Philadelphia Phillies Retro Scorecard Recap: September 27, 2004

PHILADELPHIA - Panoramic view of Citizens Bank Park (Photo by: Jerry Driendl/Getty Images)
PHILADELPHIA - Panoramic view of Citizens Bank Park (Photo by: Jerry Driendl/Getty Images) /

For my final look back at old Philadelphia Phillies scorecards this year, I’ve pulled one out from 18 years ago today, during the final week of the 2004 season. It was the team’s inaugural campaign at Citizens Bank Park, and they were still hanging to a thin shred of their playoff hopes.

It’s a Monday night in South Philadelphia on September 27, 2004 as the Pittsburgh Pirates roll into town for their first ever appearance at Citizens Bank Park. The Phillies are coming in hot, winners of six of their last seven games, while the Pirates haven’t won on the road since September 1. What could go wrong?

The Philadelphia Phillies faced a critical game against the Pittsburgh Pirates on September 27, 2004.

Eric Milton is on the hill for the Phils on this night, while Oliver Perez goes for the Pirates. Yes, the same Oliver Perez who was still an active MLB player in 2022. The bats are quiet for both teams through three innings, but the Buccos show some life in the fourth. Craig Wilson draws a one-out walk, and future Phil Ty Wigginton delivers a home run to center field to stake Pittsburgh to a 2-0 lead.

It might be enough for Perez, who is dealing.

He puts the Phillies down in order in the fourth. The Phils get two men on base in the fifth, but they can’t push any runs across. Then, things completely fall apart in the top of the sixth for Milton. After getting the first two men out, he surrenders a double to Wilson, intentionally walks the always dangerous Wigginton, and allows a two-run double to Tike Redman. He gets Jose Bautista (yes, the future 50-homer guy and then random Phil) to strike out swinging for the third time in the game to finally end the inning, but the damage is done. It’s 4-0, and the Phillies are not coming back.

Well, maybe they are, as Perez walks both Marlon Byrd and Placido Polanco to start the bottom of the sixth. Byrd comes home on a David Bell single to finally get the Fightins on the board. But the Phillies go down meekly after that and, yeah, they’re not coming back.

We get all the way to the ninth inning with the Pirates leading 4-1, and it’s time for a Todd Jones appearance out of the Phillies bullpen. It doesn’t go well, as he hits two batters and then allows a two-run single to Jack Wilson (no relation to Craig), and it’s a 6-1 contest. As expected, the Phillies do nothing in the bottom half, and this game is over.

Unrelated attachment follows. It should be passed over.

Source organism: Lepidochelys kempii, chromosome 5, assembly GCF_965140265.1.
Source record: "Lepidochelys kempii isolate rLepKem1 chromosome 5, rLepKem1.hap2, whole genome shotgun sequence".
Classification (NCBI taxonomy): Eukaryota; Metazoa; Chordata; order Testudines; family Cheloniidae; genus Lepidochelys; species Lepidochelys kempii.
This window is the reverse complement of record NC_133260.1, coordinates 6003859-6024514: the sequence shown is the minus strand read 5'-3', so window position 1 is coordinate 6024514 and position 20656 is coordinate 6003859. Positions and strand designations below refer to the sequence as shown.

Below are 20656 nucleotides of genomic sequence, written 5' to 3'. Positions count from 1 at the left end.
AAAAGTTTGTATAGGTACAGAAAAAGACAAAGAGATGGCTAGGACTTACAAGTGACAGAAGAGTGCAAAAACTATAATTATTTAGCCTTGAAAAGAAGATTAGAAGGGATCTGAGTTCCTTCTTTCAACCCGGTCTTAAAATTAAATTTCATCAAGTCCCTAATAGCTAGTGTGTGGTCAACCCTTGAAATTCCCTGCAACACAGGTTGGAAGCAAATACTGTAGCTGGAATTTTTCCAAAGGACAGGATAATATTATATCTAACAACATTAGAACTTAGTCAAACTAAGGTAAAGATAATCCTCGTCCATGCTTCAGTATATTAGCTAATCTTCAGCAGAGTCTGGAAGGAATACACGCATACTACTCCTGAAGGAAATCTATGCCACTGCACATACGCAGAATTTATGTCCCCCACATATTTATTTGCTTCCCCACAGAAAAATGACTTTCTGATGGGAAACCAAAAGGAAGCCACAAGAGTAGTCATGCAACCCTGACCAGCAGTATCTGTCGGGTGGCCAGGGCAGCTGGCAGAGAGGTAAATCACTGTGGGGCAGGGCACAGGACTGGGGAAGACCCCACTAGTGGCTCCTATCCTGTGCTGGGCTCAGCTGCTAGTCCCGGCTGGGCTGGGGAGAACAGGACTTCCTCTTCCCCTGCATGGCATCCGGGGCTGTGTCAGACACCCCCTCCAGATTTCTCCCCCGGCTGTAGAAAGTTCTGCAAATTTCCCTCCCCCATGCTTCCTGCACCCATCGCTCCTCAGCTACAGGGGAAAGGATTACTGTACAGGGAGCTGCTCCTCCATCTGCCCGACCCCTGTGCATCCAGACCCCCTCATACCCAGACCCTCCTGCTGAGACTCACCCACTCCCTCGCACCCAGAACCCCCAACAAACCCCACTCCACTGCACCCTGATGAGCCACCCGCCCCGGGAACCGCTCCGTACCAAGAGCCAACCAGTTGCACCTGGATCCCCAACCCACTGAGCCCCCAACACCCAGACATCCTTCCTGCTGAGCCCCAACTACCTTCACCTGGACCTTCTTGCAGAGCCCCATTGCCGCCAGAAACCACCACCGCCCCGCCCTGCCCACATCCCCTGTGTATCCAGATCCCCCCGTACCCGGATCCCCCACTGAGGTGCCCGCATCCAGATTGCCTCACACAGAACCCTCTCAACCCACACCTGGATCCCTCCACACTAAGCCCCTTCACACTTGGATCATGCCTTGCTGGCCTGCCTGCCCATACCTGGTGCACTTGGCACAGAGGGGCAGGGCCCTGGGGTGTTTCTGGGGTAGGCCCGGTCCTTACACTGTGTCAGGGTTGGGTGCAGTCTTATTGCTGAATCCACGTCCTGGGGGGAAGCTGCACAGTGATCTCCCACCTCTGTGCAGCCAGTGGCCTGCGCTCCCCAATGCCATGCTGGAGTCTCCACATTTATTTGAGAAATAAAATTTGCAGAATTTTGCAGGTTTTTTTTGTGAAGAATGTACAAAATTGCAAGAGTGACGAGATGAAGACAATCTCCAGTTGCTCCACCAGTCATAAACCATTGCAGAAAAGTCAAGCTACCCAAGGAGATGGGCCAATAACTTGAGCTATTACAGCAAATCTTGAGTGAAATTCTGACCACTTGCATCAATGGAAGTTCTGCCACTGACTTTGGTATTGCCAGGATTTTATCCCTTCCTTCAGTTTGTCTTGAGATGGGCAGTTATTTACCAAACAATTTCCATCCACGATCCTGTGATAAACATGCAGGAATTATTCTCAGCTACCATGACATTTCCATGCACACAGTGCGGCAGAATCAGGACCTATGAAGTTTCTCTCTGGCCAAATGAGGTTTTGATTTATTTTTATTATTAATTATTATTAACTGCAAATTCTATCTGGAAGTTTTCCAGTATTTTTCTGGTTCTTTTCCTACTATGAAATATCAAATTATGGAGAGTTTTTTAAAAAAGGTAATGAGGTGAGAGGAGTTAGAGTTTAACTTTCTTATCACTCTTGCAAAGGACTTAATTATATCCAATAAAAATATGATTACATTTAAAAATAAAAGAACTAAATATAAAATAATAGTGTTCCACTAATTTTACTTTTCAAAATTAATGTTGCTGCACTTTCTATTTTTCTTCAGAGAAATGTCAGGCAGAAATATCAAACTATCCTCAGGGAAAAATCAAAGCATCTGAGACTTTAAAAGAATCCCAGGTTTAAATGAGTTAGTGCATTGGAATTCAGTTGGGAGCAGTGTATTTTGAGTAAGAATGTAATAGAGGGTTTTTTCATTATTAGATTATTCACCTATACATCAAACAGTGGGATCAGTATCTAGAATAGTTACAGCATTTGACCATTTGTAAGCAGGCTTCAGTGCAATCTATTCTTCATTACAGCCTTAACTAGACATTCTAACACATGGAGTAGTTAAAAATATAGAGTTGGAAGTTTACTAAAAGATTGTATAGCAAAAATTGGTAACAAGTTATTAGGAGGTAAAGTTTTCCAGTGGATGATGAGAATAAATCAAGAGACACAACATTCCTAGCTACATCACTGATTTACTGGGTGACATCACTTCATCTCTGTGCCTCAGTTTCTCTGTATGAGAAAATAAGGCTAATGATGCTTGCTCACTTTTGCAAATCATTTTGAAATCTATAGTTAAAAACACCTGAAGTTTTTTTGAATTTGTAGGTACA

The Phillies are officially eliminated from playoff contention with the loss, a technicality because it had been coming for a while, but still a painful situation as the club officially hits the 10-year mark of no playoff appearances. Sound familiar?

My main takeaway from this loss is anger at Larry Bowa for the cockamamie lineup he put together for a must-win game. With Perez, a lefty, on the mound for the Bucs, Bowa decided to go entirely right-handed. This meant no Chase Utley at second base, no Ryan Howard at first (Jim Thome was nursing an injury at the time and had already missed a few games), and even no Bobby Abreu, who appeared in 159 games that season but not this one. On this night, ol’ Larry decided to start Tomas Perez at first base and Jason Michaels in right, just begging for a loss.

Next. The case for, and against, keeping Rhys Hoskins. dark

I was finally done with him. And so were the Philadelphia Phillies, who canned Bowa shortly thereafter, before the end of the season. It was the same treatment that his predecessor, Terry Francona, had been given. Four seasons with nary a playoff appearance — you’re gone. A month later, the team would hire Charlie Manuel. The rest, they say, is history. And with that, I will see you next year for more of these retrospectives on the Philadelphia Phillies.